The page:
Fortified for the long haul to Cape Breton ahead—about a six-hour drive—we hit the road. Giving up on finding an acceptable radio station and lacking a suitable conversationalist (Mom fell asleep within 20 miles), I plugged in my phone and began a re-listen to the audiobook version of Diana Gabaldon’s Written In My Own Heart’s Blood. Nothing makes a drive go faster than listening to a great book in my opinion.

In what seemed like a flash, we were across the provincial line into Nova Scotia and paying the toll at the Cobequid Pass.

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Just a couple of hours more and we were once again crossing the bridge onto our favorite home away from home.

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Grateful to have beaten the hurricane, we climbed from our car and into the embrace of old friends.  Let the real vacation begin.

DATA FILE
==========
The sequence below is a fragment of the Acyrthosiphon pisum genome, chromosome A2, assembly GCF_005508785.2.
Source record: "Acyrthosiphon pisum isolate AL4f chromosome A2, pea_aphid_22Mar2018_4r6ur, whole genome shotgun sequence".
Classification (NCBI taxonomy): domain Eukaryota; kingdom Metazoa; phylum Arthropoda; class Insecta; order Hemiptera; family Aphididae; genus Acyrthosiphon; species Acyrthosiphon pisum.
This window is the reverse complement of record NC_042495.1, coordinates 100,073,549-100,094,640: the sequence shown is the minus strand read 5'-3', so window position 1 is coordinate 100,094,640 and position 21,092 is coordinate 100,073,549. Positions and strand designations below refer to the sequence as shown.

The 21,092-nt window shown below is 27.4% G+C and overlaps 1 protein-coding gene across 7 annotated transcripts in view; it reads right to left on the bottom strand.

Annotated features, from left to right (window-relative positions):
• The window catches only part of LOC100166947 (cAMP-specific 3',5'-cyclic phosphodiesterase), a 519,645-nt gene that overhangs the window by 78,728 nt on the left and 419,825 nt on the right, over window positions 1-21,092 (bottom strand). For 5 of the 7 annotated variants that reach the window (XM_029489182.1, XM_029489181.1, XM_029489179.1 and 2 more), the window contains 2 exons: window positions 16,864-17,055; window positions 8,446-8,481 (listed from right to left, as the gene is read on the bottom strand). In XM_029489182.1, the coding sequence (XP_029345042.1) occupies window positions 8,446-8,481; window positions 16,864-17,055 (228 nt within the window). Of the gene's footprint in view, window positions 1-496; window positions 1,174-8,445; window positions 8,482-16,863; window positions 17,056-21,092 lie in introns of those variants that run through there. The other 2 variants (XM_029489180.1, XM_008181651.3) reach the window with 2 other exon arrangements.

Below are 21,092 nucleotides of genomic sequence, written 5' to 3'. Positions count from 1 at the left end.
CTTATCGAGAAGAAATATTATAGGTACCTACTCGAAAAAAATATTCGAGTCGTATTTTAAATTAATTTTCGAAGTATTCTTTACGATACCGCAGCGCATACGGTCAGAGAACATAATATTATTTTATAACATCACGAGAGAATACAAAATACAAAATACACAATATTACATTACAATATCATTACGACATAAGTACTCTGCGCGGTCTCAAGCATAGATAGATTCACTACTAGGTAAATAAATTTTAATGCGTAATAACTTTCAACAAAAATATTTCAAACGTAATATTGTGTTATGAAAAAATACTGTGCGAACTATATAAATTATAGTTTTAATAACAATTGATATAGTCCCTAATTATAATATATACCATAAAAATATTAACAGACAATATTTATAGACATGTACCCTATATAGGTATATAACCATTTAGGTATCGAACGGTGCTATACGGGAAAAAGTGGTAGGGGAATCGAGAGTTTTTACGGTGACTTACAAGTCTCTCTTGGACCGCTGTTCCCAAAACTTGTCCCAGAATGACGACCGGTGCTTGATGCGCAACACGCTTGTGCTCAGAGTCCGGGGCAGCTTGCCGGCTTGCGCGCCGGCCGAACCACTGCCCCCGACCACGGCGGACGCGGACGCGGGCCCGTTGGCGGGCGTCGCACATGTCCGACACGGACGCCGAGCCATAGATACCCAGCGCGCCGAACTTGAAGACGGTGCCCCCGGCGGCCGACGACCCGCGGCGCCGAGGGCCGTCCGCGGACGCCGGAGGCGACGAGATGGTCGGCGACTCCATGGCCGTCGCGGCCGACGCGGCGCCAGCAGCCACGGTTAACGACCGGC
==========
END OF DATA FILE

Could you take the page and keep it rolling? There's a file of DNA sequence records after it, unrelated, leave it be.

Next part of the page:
Note—this is where blog posts will get less frequent. Some days we are pretty lazy while we are on vacation and there is nothing to report. 🙂

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From Lobster to Sardines – Vacation Day 1 Portland to Lubec

Well, it’s that time of year again—time for my annual pilgrimage to Cape Breton Island, Nova Scotia.  For those of you not familiar with it, Cape Breton is an island off the northern tip of mainland Nova Scotia in Canada. Unfortunately air lines and rental car companies have made it pretty expensive to fly directly to Nova Scotia, so Mom and I fly into Portland, Maine and drive to Cape Breton from there.

The downside to this plan is that we spend a couple of days on the road, although the drive could be made in one day if necessary.  However, this is vacation and Mom and I see no need to hurry. The upside to this plan is that we get to take our time traveling from Portland to Cape Breton and we always try to find interesting places to stay.